## 3. Kinematics## 3.1. Proper motionsPositions and proper motions of the stars in Tables 1 and 2
are plotted in Fig. 1. The two open star symbols denote the early
type stars HD 97048 and HD 97300, the filled triangles
classical TTS and the open triangles weak-line TTS known before the
ROSAT mission. The filled circles represent confirmed low-mass PMS
stars, while the open ones are objects classified as ZAMS stars or
with dubious PMS nature by C97. One immediately notes that there is a
trend for proper motion vectors pointing to the west, with some
scatter especially for the ZAMS stars, as expected from their probably
higher velocity dispersion. For a more detailed analysis, we also plot
the data in galactic coordinates (Figs. 2 and 3), which are
better suited for a rectangular illustration due to the position of
the Chamaeleon association near to the southern equatorial pole. The
motion of the stars is partly due to the reflex motion of the Sun,
which is about ()
(-17,-6) mas yr ## 3.1.1. Bona-fide PMS stars
From Fig. 3 we infer at least 2 or 3 different areas in the
proper motion diagram where confirmed PMS stars tend to cluster
(Table 4). It turns out that these subgroups are not only
apparent in the proper motion diagram, but likewise they correspond to
different regions in the position diagram, which independently
confirms our subdivisions. The first subgroup consists of the
2 early type stars and 3 CTTS (Sz 6, Sz 19 and
CV Cha), all located in the cloud core of
Cha I . In the second subgroup there are
5 new PMS stars, which all have very similar proper motions and,
with the exception of RXJ 0837.0-7856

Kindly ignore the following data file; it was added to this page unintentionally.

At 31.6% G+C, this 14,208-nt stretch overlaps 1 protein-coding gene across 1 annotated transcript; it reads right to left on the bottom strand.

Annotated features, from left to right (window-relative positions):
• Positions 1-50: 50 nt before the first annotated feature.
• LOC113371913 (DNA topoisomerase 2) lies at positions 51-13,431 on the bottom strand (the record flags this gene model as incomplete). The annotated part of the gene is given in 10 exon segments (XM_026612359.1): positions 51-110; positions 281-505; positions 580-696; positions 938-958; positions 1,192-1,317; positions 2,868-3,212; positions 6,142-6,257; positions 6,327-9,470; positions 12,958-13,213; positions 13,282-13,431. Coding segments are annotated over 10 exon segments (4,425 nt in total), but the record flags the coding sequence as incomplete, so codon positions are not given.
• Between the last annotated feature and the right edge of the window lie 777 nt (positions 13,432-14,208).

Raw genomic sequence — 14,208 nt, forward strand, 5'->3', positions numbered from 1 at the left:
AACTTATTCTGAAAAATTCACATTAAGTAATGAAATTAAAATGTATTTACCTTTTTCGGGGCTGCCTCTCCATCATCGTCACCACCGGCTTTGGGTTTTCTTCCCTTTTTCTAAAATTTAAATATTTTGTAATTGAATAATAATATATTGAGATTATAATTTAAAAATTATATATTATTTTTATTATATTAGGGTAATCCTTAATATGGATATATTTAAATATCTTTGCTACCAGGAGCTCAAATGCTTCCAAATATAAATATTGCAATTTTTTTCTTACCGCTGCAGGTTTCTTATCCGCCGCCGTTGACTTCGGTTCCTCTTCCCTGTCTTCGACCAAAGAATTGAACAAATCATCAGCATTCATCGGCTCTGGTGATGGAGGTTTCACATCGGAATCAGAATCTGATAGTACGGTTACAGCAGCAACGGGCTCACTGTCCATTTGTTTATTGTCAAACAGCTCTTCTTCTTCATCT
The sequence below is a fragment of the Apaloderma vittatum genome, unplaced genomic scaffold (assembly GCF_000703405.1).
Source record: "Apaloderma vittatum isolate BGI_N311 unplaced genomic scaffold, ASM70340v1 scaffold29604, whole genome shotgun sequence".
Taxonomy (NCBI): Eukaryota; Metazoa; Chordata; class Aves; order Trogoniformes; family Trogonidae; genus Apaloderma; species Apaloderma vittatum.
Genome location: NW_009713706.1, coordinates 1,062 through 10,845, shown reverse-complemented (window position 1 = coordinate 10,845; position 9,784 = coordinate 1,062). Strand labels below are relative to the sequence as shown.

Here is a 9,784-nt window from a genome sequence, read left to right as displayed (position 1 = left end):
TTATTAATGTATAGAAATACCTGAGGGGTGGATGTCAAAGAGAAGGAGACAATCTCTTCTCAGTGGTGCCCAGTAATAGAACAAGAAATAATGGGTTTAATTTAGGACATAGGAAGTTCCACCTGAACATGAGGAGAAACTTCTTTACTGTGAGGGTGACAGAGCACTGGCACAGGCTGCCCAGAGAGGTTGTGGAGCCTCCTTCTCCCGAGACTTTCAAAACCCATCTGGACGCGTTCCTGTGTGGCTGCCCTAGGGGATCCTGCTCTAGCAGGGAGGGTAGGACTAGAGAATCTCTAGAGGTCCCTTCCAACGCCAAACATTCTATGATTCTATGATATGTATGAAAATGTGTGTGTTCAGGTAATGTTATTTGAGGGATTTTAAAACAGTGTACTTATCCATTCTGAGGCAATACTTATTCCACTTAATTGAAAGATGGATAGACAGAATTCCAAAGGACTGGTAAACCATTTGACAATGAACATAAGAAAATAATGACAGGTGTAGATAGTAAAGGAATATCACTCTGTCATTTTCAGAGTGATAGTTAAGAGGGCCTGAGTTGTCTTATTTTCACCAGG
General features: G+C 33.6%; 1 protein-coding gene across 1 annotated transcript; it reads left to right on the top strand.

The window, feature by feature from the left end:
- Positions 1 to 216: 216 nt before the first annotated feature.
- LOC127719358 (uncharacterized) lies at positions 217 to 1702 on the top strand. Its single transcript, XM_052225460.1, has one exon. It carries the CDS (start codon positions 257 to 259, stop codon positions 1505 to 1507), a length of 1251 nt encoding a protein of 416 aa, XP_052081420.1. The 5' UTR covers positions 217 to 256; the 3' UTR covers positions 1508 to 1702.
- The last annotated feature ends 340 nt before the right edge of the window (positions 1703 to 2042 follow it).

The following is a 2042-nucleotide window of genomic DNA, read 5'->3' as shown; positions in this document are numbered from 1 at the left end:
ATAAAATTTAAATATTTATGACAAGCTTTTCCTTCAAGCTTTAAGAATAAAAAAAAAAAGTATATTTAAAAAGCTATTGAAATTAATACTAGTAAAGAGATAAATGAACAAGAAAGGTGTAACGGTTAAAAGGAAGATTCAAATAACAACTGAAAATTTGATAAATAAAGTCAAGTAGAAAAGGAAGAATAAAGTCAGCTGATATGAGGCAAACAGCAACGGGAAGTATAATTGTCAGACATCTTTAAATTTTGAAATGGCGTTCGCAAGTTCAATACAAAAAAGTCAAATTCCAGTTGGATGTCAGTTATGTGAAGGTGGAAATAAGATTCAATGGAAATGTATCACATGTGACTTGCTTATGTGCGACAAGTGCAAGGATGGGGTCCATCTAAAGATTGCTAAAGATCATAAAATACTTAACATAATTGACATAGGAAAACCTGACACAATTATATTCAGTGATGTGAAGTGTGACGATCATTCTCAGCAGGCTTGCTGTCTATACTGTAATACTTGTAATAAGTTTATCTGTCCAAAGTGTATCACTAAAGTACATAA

The proper motions of subgroups 1 and 2 point into the same direction, but the absolute values are about twice as high for the second group. This finding is consistent with a scenario where the mean distance for the second subgroup is about half of the mean distance for the first subgroup. Then, both groups would have consistent space velocities. Indeed this picture is confirmed by the Hipparcos parallaxes: with our assumption for the mean distance of Cha I of 170 pc (the distances for 4 stars in subgroup 1 are 175 pc (HD 97048), 188 pc (HD 97300), 143 pc (Sz 6) and 210 pc (Sz 19) ) we would expect a mean distance of about 90 pc for stars in our subgroup 2. The parallaxes as observed by Hipparcos for 3 stars in subgroup 2 correspond to distances of 86 pc (RXJ 1158.5-7754a), 92 pc (RXJ 1159.7-7601) and 66 pc (T Cha), which gives very strong support to our interpretation. The existence of subgroup 3 is not so obvious as for the other 2 subgroups. The 3 stars which we grouped together are CS Cha, CHXR 11 and RXJ 0850.1-7554. Nevertheless, if we assume its existence we could attribute 4 more stars with higher (BF Cha and CHXR 8) or lower distances (RXJ 0951.9-7901 and CHXR 32) to it. Only 2 WTTS and 1 new PMS (Sz 41, CHXR 56 and RXJ 1150.4-7704) are left from the sample of the bona-fide PMS stars (Table 1 and upper part of Table 2) which do not fit in any of the above subgroups because of quite different proper motions. Sz 41 is at least a double system: besides a faint companion another star nearly as bright as the primary is located 11.4 away from Sz 41 (Brandner 1992; Reipurth & Zinnecker 1993). RXJ 1150.4-7704 is flagged as a possible spectroscopic binary by C97. Thus it is possible that the proper motions of these stars are not representing their space motions. The velocity dispersions in our subgroups are of the same order of